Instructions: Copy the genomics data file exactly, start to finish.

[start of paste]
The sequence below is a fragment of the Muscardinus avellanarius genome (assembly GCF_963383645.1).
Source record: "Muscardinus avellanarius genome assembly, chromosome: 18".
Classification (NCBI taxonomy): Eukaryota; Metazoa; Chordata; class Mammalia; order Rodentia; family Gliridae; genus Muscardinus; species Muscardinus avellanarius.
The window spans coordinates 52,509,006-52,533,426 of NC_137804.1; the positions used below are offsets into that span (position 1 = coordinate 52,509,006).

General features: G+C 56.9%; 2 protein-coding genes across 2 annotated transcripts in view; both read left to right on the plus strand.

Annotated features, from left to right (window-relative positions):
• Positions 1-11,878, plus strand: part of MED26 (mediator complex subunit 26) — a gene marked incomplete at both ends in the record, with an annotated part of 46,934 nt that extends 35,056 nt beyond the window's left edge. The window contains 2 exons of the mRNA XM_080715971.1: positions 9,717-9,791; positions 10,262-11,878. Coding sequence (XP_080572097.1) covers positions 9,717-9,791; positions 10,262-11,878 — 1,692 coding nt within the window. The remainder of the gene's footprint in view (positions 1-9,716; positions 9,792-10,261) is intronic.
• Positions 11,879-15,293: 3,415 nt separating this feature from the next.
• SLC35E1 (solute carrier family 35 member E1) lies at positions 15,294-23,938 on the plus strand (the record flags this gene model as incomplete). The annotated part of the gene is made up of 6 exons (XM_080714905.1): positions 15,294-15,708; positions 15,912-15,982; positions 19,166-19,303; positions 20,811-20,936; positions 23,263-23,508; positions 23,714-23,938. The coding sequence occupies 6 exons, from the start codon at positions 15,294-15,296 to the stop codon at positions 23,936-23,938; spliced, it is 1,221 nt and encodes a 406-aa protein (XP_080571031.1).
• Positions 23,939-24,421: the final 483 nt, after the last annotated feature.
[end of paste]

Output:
The sequence below is a fragment of the Muscardinus avellanarius genome (assembly GCF_963383645.1).
Source record: "Muscardinus avellanarius genome assembly, chromosome: 18".
Classification (NCBI taxonomy): Eukaryota; Metazoa; Chordata; class Mammalia; order Rodentia; family Gliridae; genus Muscardinus; species Muscardinus avellanarius.
The window spans coordinates 52,509,006-52,533,426 of NC_137804.1; the positions used below are offsets into that span (position 1 = coordinate 52,509,006).

General features: G+C 56.9%; 2 protein-coding genes across 2 annotated transcripts in view; both read left to right on the plus strand.

Annotated features, from left to right (window-relative positions):
• Positions 1-11,878, plus strand: part of MED26 (mediator complex subunit 26) — a gene marked incomplete at both ends in the record, with an annotated part of 46,934 nt that extends 35,056 nt beyond the window's left edge. The window contains 2 exons of the mRNA XM_080715971.1: positions 9,717-9,791; positions 10,262-11,878. Coding sequence (XP_080572097.1) covers positions 9,717-9,791; positions 10,262-11,878 — 1,692 coding nt within the window. The remainder of the gene's footprint in view (positions 1-9,716; positions 9,792-10,261) is intronic.
• Positions 11,879-15,293: 3,415 nt separating this feature from the next.
• SLC35E1 (solute carrier family 35 member E1) lies at positions 15,294-23,938 on the plus strand (the record flags this gene model as incomplete). The annotated part of the gene is made up of 6 exons (XM_080714905.1): positions 15,294-15,708; positions 15,912-15,982; positions 19,166-19,303; positions 20,811-20,936; positions 23,263-23,508; positions 23,714-23,938. The coding sequence occupies 6 exons, from the start codon at positions 15,294-15,296 to the stop codon at positions 23,936-23,938; spliced, it is 1,221 nt and encodes a 406-aa protein (XP_080571031.1).
• Positions 23,939-24,421: the final 483 nt, after the last annotated feature.